Currently, Ripple's FDMC is $159 billion - a 60% drop from the all-time high of $331 billion the coin recorded on Jan 4 2018. However, regardless of what we think of Ripple's current valuation and scandalous "ripples" that muddy the company's aura every once in a while, XRP and its bustling ecosystem are, undoubtedly, a booming success
The Story Begins
Ripple’s not-so-humble beginnings date back to the time no one has heard of Satoshi Nakamoto. Ryan Fugger founded RipplePay in 2004 with the core idea of a peer-to-peer trust network of financial relations that would replace banks so individuals could directly loan each other, and alterations to these loan balances enabled payments. Payments, then, are simply updates to these loan balances, provided the system can find a path of relationships from the payer to the recipient.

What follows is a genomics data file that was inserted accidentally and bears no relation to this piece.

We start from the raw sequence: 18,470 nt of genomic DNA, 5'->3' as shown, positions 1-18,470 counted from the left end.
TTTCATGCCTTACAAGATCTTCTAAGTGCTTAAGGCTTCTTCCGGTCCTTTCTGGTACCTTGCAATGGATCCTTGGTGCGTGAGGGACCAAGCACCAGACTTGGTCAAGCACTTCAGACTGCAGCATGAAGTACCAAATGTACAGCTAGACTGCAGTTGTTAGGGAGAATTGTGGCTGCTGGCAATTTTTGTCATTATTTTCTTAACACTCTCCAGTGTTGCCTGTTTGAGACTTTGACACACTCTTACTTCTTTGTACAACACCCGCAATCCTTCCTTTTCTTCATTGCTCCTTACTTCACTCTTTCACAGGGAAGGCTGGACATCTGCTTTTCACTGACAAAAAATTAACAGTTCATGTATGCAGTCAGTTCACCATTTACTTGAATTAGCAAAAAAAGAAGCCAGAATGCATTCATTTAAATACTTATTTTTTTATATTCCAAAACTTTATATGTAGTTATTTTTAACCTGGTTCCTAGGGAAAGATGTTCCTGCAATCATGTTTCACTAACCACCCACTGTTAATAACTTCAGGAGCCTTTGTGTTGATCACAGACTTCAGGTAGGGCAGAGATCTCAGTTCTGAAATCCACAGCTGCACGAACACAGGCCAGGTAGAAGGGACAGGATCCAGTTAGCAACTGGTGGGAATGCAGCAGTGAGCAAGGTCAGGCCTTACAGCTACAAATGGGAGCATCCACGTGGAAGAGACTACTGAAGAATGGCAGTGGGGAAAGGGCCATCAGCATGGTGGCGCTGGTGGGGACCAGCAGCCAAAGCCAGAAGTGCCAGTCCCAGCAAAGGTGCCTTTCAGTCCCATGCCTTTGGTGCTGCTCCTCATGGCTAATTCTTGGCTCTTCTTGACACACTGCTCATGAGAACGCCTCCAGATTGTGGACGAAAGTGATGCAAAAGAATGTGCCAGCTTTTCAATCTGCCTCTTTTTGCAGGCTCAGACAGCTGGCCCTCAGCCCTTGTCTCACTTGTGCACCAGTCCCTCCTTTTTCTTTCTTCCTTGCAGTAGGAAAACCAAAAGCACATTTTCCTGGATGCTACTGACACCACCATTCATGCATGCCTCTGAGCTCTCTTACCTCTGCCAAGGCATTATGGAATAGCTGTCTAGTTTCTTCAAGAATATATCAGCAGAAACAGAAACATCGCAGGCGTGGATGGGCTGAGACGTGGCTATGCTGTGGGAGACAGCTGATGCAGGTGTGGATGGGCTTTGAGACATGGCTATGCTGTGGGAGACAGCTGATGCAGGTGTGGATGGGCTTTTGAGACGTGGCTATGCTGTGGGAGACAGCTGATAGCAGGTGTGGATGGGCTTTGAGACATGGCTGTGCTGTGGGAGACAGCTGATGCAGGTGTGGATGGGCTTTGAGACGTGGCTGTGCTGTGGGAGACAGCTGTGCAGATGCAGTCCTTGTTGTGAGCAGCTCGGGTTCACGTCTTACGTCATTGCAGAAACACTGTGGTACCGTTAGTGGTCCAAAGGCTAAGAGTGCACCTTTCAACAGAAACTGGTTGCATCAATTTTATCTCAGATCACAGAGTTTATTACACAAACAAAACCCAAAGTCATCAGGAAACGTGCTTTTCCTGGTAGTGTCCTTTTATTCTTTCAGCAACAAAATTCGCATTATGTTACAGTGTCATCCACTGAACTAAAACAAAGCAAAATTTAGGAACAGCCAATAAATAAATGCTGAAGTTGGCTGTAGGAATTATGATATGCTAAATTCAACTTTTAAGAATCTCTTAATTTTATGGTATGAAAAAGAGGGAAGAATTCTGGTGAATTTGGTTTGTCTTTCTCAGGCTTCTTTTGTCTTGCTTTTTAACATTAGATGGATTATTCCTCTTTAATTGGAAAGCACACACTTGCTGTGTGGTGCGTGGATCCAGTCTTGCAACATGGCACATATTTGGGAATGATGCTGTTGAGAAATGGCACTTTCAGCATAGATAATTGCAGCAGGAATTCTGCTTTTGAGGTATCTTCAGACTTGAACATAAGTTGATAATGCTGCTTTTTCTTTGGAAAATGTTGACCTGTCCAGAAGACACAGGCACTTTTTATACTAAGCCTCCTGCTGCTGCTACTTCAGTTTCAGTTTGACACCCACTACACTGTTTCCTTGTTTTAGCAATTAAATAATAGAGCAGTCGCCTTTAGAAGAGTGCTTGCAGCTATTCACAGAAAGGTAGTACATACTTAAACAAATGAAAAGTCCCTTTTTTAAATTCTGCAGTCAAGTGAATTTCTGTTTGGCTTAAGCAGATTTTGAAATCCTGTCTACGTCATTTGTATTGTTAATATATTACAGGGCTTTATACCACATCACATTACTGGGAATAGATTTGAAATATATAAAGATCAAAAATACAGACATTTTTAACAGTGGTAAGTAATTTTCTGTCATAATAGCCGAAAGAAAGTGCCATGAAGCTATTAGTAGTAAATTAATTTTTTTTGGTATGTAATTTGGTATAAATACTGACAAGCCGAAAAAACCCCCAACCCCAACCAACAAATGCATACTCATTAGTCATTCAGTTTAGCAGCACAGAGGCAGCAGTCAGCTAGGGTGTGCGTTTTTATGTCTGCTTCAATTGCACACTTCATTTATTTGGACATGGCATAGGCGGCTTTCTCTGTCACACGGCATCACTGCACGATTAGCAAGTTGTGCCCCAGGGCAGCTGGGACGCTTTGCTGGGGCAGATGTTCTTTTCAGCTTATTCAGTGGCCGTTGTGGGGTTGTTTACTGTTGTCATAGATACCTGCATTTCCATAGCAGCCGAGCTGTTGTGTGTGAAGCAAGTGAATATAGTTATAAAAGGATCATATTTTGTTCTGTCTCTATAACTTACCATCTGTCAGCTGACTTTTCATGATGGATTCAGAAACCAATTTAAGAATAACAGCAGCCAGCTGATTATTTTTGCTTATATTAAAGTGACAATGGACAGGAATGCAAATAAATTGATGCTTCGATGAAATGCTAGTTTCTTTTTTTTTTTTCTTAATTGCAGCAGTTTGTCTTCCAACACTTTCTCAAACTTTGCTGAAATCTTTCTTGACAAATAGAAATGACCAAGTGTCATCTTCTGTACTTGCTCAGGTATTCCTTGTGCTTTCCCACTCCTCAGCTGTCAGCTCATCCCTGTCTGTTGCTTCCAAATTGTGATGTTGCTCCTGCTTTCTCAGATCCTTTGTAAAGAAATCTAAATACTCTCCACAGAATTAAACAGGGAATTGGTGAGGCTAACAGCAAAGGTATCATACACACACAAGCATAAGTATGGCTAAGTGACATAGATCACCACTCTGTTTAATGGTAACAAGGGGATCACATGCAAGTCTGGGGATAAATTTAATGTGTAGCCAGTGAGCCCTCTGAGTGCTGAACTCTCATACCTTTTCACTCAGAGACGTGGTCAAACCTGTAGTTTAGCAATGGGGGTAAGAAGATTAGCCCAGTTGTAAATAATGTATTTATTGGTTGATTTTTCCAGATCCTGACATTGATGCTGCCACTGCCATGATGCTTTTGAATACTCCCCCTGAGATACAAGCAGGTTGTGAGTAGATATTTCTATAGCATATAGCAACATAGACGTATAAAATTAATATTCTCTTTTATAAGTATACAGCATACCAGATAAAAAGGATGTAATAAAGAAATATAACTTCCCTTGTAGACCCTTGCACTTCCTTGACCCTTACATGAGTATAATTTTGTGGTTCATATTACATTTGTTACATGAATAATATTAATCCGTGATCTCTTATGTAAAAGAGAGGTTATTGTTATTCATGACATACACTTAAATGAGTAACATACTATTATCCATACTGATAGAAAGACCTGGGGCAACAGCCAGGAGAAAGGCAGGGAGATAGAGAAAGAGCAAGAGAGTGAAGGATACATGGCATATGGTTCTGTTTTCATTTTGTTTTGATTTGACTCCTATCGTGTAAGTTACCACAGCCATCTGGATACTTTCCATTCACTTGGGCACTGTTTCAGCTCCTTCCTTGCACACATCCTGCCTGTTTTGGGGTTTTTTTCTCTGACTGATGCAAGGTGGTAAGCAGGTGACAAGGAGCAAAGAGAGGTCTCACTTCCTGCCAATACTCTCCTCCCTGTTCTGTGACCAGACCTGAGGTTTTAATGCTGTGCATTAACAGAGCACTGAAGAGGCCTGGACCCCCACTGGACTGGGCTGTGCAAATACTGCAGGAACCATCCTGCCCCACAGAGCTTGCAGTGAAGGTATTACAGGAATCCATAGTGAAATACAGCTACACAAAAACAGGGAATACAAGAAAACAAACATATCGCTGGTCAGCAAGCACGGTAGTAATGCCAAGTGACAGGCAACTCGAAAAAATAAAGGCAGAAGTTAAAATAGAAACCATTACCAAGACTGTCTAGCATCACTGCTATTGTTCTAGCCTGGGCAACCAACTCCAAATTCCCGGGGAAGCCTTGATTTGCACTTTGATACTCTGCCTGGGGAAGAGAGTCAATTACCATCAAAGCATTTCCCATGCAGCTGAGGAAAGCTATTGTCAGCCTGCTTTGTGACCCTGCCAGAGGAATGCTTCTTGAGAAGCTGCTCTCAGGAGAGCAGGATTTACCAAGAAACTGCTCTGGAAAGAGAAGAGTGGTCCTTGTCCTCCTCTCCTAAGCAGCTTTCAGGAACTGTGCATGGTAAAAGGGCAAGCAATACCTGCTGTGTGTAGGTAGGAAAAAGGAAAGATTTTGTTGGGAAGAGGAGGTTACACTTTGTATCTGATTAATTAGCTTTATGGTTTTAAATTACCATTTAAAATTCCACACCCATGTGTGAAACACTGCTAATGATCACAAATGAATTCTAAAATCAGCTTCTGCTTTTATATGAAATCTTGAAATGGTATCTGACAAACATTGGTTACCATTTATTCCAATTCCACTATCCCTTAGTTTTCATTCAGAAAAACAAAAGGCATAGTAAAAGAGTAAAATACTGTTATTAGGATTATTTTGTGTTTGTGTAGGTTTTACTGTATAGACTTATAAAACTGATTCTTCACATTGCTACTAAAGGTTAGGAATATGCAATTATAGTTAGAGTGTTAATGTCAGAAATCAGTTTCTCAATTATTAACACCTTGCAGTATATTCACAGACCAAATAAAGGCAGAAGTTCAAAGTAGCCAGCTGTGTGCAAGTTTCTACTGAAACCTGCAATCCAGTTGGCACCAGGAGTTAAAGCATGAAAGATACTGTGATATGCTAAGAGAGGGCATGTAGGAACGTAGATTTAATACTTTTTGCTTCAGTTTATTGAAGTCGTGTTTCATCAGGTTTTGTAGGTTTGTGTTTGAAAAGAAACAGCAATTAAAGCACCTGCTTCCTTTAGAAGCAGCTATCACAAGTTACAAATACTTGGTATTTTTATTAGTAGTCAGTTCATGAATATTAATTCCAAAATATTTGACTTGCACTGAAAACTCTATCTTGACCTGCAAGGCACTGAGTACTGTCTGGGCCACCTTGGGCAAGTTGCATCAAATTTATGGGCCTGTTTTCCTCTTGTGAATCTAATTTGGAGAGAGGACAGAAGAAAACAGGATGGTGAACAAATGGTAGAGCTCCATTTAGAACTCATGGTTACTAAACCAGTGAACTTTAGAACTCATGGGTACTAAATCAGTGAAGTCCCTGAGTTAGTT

By early 2011, Bitcoin had begun gaining traction, capturing the attention of Ripple’s target demographic. To some extent, Bitcoin had succeeded where Ripple had failed, building a peer-to-peer payment network with what appeared to be a superior architecture to Ripple. In May 2011, Jed McCaleb, an early Bitcoin pioneer, joined Ripple, announced that they would address some of these concerns.
Enters The Jed & Co.
Jed McCaleb had founded Mt. Gox Bitcoin exchange in 2010 and sold it to Mark Karpeles in March 2011. According to an analysis of the failure of Mt. Gox by WizSec’s Kim Nilsson, the platform was already insolvent, to the tune of 80,000 BTC and $50,000, in March 2011 when McCaleb sold it. Shortly after this, Ryan Fugger handed the reins of the Ripple project to McCaleb.